Rug making is on the rise. The theories behind this textile revival are contradictory—for example, some credit TikTok for spreading timelapse videos of the mesmerizing craft; others think it’s a direct rejection of the digital world—a radical embrace of hands-on, screen-free creativity. Any way you weave it, tufting is trendy.

Tuft Love: Vancouver-based Matt Hanns Schroeter crafts all of his rugs by hand. The process is much slower than making digital art (another practice of his), but bold and beautiful results prove that it’s a rewarding grind. Photo by Denis Gutiérrez-Ogrinc

But for Vancouver artist Matt Hanns Schroeter, making rugs is an outlet for self-expression. “A lot of my work deals with intersectionality, and how identity changes over time,” he shares. For his colourful, organic projects, Schroeter turns to the great outdoors for visual inspiration: patterns in nature, such as cascading ocean waves, influence his designs. His hand-tufted Ripple rugs, for example, feature curvy, interlocking shapes. Each one is made from slightly different materials, resulting in a unique texture and colour palette in every rug.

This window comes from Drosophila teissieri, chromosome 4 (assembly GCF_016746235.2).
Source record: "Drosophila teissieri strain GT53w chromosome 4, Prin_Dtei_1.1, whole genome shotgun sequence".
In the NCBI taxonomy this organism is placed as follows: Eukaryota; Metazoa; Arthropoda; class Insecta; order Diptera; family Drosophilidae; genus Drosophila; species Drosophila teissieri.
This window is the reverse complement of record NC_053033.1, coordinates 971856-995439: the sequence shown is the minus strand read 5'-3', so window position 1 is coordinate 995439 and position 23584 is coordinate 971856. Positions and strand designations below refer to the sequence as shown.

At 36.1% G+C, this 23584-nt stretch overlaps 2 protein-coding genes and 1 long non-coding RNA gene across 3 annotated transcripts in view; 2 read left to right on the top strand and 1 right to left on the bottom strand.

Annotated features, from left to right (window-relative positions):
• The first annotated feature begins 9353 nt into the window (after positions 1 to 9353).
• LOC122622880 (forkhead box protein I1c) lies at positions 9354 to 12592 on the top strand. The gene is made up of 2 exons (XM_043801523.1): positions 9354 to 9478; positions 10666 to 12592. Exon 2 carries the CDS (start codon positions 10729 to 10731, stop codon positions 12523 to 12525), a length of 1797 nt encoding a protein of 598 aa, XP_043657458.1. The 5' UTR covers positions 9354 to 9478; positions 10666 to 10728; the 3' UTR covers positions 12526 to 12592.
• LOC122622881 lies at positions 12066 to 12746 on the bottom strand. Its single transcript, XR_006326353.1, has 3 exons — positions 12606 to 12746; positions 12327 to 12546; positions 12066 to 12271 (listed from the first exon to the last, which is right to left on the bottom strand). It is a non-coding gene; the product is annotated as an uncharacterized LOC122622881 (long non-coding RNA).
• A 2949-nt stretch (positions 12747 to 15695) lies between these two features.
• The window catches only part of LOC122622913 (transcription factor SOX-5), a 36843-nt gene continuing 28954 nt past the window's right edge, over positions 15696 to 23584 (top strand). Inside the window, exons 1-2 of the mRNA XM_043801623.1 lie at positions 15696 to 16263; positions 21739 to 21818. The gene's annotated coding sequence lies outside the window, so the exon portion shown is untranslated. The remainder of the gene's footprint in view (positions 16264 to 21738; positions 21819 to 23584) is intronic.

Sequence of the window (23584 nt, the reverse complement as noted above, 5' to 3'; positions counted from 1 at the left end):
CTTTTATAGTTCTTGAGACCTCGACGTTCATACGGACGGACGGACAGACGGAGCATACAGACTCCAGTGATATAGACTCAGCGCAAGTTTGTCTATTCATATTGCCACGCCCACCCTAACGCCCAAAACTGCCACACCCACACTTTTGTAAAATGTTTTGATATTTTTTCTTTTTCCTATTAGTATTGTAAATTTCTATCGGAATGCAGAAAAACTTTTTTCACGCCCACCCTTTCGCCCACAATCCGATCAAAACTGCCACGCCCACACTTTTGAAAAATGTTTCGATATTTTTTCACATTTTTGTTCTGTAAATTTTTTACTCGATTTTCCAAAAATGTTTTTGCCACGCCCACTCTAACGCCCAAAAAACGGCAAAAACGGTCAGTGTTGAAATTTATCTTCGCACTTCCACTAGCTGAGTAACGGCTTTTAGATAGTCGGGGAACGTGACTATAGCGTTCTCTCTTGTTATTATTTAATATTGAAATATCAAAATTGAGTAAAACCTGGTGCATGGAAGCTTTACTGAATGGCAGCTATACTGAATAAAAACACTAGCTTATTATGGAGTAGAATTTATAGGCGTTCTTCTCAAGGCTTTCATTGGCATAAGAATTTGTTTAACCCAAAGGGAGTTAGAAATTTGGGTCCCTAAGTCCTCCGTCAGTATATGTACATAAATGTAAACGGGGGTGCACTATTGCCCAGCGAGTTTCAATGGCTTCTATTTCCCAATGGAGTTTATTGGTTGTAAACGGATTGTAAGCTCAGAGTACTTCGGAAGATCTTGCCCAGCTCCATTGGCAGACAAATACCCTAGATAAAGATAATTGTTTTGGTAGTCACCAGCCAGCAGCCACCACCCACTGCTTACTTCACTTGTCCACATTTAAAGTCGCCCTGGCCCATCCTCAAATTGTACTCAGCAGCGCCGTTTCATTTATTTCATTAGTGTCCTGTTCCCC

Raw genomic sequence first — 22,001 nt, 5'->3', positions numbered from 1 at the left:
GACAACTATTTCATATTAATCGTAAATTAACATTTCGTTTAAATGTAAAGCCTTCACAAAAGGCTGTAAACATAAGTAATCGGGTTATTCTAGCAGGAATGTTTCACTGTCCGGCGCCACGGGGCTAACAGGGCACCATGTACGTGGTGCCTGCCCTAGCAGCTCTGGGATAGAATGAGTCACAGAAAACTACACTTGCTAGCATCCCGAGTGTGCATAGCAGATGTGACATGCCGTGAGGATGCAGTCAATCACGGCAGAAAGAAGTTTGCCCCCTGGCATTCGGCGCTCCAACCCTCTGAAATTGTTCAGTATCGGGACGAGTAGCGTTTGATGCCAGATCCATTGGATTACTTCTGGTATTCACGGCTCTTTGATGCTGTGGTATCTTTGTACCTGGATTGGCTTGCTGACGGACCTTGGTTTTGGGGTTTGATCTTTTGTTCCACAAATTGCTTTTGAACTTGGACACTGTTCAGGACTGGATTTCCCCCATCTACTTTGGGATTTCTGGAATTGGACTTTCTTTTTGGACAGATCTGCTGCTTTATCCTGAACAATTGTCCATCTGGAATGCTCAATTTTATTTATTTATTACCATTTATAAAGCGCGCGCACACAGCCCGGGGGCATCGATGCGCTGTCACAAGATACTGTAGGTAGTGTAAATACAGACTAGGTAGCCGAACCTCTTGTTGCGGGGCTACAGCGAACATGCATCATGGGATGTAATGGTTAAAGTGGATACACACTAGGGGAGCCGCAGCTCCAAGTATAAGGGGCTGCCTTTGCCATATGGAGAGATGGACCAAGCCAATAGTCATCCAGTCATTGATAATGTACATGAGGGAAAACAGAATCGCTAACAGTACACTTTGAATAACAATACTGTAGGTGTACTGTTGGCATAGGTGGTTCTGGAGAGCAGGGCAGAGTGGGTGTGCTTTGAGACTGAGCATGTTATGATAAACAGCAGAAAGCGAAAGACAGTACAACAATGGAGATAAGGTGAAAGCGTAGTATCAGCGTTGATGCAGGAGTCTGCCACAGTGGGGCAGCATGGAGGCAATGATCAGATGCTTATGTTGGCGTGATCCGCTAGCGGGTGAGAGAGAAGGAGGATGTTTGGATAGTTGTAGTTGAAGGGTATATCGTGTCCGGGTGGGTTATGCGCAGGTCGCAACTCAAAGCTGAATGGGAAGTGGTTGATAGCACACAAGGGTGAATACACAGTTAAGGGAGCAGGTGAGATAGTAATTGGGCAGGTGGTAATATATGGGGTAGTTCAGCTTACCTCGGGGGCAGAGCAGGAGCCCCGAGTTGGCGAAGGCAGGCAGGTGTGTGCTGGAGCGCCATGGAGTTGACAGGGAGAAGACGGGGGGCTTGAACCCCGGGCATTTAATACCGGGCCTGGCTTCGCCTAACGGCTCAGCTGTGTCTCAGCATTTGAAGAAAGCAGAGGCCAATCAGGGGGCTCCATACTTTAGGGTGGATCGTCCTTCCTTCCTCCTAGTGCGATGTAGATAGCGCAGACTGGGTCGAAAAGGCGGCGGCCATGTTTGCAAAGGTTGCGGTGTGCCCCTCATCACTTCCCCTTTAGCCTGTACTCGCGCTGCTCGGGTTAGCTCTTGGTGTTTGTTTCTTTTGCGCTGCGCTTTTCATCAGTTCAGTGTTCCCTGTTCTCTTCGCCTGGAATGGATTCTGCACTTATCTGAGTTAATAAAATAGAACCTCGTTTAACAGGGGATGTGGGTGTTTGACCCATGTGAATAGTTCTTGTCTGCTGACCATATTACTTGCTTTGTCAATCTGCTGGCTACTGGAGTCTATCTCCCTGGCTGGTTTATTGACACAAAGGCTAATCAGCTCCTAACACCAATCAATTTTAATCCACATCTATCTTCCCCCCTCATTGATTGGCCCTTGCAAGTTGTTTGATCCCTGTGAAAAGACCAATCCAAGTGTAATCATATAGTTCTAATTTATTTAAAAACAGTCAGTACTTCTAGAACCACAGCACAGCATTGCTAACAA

Photo by Denis Gutiérrez-Ogrinc

Making rugs is generally a solo initiative, but in the last year, Schroeter has collaborated with The North Face (on a one-of-a-kind fuzzy duffle bag, of course) to celebrate Pride, and worked with The Wood Innovation Group (TWIG) to create a reclaimed wood bench for Vancouver’s Interior Design Show. Schroeter has a background in graphic design, which translates beautifully into his tactile creations. “This is a way to bring my shapes into a 3D world—making something that you can touch and play with and feel,” he says.

Photo by Denis Gutiérrez-Ogrinc

This story was originally published in the October 2023 issue of Western Living magazine.